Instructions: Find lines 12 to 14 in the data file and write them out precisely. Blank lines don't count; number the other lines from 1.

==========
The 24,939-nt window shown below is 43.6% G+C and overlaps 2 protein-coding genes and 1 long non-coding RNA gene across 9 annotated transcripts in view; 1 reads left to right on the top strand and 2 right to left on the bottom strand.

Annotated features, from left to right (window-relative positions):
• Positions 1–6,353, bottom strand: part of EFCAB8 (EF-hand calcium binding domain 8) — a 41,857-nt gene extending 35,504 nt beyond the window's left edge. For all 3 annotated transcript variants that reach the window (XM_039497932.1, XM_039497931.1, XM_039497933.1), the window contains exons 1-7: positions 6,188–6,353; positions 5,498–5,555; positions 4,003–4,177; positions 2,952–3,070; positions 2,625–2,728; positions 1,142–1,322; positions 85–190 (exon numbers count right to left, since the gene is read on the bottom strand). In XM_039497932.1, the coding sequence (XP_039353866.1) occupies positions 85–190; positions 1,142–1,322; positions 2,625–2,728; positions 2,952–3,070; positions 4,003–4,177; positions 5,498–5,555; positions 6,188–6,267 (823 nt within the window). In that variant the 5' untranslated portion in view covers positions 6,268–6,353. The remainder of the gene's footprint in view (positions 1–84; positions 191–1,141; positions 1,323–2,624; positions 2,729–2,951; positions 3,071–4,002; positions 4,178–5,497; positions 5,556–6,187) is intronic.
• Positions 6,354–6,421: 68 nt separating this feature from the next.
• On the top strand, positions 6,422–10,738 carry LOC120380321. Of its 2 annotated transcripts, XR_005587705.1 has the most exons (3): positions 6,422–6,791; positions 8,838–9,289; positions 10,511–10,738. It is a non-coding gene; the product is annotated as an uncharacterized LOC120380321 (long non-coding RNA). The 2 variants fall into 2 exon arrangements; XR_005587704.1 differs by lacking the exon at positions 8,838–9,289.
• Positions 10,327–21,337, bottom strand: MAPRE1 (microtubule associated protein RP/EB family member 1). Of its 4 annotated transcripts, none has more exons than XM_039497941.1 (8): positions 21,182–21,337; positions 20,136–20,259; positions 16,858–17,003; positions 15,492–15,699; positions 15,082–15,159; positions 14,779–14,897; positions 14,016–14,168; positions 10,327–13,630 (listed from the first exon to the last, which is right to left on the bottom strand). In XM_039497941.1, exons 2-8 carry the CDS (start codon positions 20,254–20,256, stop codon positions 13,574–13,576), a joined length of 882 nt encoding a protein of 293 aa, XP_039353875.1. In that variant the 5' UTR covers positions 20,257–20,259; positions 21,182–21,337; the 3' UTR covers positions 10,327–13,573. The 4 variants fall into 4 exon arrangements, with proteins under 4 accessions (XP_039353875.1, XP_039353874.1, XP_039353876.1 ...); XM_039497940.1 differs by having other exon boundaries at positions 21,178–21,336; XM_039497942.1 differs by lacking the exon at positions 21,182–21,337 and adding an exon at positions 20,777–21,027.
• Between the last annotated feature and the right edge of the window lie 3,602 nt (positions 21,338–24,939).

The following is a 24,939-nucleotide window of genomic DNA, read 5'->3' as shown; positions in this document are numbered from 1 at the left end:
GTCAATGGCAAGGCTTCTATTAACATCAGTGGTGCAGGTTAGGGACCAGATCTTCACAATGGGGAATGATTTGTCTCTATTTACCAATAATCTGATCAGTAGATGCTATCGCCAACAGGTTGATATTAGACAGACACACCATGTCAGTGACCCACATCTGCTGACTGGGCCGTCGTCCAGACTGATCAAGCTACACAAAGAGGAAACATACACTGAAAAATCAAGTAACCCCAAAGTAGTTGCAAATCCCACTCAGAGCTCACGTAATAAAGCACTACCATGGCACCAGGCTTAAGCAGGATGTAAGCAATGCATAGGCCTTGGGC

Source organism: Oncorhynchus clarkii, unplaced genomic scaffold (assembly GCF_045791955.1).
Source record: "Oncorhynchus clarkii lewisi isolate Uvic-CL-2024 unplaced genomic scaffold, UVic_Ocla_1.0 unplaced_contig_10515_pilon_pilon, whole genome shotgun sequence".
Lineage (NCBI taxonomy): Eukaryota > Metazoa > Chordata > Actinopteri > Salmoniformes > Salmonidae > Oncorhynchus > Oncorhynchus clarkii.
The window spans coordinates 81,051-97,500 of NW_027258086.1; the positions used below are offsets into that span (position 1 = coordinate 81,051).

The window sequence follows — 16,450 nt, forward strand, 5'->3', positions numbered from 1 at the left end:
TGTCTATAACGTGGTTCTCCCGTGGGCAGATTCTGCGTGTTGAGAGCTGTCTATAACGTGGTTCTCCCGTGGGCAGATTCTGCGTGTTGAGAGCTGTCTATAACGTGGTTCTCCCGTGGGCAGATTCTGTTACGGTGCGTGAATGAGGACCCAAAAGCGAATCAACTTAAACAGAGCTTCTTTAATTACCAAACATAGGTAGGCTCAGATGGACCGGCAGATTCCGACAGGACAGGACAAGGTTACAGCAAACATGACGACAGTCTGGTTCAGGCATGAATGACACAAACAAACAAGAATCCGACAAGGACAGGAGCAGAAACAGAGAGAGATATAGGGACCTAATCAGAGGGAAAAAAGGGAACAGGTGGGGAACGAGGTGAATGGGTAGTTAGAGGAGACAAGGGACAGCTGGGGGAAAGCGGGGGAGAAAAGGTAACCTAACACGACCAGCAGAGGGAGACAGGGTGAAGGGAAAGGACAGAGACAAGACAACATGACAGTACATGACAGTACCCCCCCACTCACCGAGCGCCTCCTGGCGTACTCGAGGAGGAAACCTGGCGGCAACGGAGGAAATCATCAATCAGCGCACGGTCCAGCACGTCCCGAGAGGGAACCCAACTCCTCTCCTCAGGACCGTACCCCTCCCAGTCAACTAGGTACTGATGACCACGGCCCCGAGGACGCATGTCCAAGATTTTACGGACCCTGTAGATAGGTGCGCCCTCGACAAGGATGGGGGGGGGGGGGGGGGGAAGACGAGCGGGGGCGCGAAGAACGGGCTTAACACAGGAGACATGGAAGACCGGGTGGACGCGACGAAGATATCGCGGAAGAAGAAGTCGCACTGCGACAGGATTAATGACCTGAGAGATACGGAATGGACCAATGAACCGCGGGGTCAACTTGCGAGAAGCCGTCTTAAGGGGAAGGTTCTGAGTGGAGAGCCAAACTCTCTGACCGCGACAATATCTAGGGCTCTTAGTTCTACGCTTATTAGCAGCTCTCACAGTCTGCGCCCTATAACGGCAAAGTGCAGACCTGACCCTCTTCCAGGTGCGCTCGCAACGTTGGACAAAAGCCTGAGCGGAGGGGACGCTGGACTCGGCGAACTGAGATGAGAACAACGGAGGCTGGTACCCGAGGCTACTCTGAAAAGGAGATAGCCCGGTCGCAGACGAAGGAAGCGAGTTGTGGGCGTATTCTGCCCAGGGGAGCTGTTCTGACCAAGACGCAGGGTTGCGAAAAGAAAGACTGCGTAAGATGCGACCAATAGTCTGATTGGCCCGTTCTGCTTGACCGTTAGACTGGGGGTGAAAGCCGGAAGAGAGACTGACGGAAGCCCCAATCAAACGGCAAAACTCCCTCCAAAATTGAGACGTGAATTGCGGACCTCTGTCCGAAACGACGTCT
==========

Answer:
Lineage (NCBI taxonomy): Eukaryota > Metazoa > Chordata > Actinopteri > Salmoniformes > Salmonidae > Oncorhynchus > Oncorhynchus clarkii.
The window spans coordinates 81,051-97,500 of NW_027258086.1; the positions used below are offsets into that span (position 1 = coordinate 81,051).

The window sequence follows — 16,450 nt, forward strand, 5'->3', positions numbered from 1 at the left end: